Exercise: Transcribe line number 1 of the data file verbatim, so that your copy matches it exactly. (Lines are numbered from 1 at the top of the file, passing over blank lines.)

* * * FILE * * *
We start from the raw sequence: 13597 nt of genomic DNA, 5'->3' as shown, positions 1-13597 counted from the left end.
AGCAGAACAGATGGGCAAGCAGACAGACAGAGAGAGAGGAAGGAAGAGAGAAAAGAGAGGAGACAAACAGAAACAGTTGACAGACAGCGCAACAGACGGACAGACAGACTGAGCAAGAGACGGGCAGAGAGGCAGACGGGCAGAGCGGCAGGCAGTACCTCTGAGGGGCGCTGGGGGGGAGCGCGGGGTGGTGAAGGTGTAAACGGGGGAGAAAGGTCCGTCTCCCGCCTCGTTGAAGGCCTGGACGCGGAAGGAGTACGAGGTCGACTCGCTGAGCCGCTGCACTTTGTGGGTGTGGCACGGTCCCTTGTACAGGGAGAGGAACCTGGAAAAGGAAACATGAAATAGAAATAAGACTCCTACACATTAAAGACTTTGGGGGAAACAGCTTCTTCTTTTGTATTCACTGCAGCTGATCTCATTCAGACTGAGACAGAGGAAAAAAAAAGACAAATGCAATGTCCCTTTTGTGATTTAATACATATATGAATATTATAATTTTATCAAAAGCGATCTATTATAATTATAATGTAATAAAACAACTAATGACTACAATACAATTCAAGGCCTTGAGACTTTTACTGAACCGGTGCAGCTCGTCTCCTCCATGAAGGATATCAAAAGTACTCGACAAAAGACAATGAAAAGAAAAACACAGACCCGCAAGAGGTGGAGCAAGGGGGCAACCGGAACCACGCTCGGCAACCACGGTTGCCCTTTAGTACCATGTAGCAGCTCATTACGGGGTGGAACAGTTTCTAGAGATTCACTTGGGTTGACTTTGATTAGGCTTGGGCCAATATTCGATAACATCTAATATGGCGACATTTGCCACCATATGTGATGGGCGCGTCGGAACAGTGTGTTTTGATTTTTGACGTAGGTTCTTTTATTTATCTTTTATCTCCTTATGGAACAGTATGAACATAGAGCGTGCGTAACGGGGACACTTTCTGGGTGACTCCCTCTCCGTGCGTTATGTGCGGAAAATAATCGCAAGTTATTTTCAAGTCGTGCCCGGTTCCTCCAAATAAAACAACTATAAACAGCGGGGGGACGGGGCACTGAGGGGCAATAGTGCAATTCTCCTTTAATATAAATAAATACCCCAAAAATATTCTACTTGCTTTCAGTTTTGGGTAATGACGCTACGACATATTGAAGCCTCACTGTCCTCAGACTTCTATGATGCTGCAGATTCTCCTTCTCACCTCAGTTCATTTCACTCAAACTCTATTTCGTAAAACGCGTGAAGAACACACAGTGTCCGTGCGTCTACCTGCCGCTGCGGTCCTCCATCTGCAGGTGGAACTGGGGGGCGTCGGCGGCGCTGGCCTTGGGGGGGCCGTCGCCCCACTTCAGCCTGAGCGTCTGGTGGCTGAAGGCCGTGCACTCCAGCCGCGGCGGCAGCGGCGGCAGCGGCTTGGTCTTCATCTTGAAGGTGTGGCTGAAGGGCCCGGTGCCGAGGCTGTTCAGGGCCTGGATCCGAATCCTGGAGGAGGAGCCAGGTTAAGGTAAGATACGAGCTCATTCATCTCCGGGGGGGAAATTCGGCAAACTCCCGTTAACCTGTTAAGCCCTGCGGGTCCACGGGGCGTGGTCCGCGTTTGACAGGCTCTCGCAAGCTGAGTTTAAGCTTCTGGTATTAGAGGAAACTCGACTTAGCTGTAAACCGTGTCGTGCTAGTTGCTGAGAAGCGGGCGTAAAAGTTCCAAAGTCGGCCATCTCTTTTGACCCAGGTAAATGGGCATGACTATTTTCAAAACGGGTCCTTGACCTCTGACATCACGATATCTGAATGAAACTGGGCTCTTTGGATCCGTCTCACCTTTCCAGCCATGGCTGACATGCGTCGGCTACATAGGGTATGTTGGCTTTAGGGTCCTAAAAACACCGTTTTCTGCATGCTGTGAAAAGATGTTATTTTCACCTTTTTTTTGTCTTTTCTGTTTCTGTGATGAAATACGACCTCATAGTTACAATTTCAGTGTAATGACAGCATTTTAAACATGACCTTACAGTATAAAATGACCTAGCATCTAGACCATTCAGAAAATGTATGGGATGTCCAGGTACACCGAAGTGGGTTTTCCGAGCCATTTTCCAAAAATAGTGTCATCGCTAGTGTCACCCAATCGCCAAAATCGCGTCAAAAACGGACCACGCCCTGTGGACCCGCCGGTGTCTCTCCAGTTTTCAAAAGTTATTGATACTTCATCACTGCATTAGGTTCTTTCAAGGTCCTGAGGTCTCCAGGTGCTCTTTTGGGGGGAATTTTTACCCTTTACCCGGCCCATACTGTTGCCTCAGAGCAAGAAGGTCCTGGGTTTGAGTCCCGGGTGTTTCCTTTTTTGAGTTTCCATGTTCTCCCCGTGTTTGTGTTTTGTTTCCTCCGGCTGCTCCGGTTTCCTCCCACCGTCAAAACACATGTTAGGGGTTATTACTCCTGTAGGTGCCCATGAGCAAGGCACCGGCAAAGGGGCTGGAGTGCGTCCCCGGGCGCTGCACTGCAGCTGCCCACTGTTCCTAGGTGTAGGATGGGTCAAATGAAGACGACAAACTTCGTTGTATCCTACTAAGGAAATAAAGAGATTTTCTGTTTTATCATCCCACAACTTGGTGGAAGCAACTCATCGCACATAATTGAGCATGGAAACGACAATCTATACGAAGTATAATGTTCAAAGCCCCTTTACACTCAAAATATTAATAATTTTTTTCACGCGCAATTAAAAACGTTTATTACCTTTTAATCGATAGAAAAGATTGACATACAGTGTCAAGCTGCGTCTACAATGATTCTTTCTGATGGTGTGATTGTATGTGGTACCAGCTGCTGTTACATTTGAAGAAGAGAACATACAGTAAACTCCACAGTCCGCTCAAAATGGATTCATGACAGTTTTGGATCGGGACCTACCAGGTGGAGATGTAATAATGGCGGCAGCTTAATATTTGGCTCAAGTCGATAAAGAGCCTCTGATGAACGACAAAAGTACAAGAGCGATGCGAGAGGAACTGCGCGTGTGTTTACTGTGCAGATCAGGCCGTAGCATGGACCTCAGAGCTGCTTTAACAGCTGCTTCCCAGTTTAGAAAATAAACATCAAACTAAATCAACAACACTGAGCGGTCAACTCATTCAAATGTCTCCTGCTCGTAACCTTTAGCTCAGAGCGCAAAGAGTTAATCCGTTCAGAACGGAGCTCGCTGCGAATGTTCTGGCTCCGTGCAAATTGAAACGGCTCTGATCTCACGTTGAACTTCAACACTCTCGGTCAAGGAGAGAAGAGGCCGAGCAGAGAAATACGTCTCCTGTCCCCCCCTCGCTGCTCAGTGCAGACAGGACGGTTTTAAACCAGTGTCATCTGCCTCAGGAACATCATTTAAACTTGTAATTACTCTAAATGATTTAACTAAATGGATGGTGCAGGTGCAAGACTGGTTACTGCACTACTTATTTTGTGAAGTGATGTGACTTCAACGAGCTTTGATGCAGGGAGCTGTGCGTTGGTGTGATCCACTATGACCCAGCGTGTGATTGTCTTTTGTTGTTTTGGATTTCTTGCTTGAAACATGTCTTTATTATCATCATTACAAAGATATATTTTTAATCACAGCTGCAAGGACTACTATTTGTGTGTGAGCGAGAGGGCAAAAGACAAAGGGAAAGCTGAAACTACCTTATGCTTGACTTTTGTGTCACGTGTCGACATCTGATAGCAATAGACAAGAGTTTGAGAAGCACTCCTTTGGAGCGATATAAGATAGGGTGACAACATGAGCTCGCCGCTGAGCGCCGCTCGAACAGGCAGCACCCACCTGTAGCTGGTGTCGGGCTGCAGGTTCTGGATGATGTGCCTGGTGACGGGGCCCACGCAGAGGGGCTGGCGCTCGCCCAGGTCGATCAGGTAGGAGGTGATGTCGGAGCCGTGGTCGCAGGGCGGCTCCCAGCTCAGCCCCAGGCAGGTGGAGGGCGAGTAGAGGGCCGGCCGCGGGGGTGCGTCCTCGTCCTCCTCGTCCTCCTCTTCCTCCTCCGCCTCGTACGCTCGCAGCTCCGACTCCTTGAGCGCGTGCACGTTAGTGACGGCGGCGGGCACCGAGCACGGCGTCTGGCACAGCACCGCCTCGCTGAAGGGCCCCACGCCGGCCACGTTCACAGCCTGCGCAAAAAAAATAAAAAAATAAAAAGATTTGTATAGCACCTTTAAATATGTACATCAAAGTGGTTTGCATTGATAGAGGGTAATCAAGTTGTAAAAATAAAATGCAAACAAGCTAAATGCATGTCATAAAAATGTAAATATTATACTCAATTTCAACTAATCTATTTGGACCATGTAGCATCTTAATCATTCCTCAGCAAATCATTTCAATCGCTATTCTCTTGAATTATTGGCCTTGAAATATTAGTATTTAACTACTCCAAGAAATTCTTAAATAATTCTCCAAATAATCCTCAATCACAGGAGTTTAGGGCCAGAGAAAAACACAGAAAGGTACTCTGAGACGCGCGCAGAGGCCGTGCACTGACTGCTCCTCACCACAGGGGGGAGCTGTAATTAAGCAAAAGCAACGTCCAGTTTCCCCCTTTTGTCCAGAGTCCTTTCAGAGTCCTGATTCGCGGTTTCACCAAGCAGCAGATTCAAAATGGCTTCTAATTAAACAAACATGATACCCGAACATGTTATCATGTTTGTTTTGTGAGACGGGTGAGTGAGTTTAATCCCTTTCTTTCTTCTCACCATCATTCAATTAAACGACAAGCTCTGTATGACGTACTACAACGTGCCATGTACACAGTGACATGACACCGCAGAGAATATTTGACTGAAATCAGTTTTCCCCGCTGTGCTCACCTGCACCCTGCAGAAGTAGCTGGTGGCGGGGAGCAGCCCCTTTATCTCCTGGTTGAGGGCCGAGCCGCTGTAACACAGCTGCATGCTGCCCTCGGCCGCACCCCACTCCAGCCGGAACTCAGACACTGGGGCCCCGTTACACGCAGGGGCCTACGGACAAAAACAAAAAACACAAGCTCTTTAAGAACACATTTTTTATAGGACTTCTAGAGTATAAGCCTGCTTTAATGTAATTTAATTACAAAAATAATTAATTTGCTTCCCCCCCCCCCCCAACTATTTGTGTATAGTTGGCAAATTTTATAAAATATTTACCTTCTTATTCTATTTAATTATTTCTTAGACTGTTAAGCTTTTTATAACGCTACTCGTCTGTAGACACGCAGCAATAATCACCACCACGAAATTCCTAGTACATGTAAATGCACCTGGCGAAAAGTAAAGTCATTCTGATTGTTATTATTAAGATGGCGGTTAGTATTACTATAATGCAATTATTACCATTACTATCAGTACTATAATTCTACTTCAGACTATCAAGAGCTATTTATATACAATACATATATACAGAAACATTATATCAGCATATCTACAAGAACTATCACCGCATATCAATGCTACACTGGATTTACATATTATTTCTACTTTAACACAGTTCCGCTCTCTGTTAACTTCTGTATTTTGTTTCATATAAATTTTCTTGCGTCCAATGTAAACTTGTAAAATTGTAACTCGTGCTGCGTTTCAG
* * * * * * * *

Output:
We start from the raw sequence: 13597 nt of genomic DNA, 5'->3' as shown, positions 1-13597 counted from the left end.